From the stars of last week’s Throwback Thursday, to the geography of Earth, and the many maps that can explain it. Maps are fascinating. No, really, they are. And some maps are more fascinating than others. Join me as we go through several links exploring the maps of the world.
Above is an extraordinary map showing the true size of Africa. Normal world maps don’t do its size justice, but Africa is huge. Look at all the countries that can fit inside it! It’s madness on a grand scale.
The reason normal maps don’t show the true size is due to how map projections warp your understanding of geography. Most people are used to a compromise projection called the Mercator projection, and they have the tendency to sacrifice things like accurate geographic size and shape in favour of nice, straight lines. A humorous explanation of this can be found in the video below, taken from the excellent series The West Wing. It discusses the Gall-Peters projection, an alternative to the Mercator projection.
Next up, we have 40 maps that explain the world. Wait, make that 80, as it also includes 40 more maps that explain the world. The Washington Post outdid themselves with these 80 maps, and it’s fascinating to see the world in a different light. Another map to add to that list (bringing it up to 81) is over at NPR, where they map countries by population. It is incredibly to see just how many people live in India and China (see also map 24 in the first 40 maps that explain the world).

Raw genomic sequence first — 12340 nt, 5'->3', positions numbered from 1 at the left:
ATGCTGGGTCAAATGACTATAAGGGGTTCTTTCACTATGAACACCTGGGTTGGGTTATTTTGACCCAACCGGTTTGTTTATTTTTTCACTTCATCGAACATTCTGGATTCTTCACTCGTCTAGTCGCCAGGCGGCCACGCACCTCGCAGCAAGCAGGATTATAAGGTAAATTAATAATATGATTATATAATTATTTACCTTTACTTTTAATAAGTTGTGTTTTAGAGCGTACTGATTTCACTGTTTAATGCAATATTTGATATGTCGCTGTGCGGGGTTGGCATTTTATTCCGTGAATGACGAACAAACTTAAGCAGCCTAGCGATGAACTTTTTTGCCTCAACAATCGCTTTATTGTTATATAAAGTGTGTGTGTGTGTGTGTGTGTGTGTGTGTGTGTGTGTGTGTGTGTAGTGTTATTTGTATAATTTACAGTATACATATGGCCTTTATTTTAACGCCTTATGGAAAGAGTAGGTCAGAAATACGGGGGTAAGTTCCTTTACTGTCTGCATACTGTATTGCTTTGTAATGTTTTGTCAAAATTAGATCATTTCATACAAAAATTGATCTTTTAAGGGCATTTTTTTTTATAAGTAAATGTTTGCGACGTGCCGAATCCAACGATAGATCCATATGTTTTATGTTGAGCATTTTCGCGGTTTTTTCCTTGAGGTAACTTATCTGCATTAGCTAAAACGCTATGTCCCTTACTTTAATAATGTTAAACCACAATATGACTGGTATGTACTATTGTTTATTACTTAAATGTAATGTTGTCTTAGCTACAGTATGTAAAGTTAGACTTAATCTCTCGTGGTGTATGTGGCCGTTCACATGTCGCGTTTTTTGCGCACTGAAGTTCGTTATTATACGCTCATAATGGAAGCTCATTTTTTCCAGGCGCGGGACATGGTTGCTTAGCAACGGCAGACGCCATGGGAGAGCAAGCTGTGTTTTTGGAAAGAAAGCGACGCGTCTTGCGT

Over at Quartz, they have a different sort of map showing showing where everyone in the world is migrating. It seems that people emigrate from the UK mainly to Spain, Australia, and South Africa. Sticking with the UK, we have 12 data maps that sum up London (BBC).
After all this talk of maps, it would be great to actually see different parts of the world. Thankfully, you can lose yourself in MapCrunch, which provides you with random Google Street View images to play with. Just click on Go to be transported to another small part of our wonderful world. In one click, you might find yourself on a snowy road in Norway, only to be whisked away to quaint country road in the UK, then onwards along a desert highway in the United Arab Emirates.
Keep exploring. Onwards!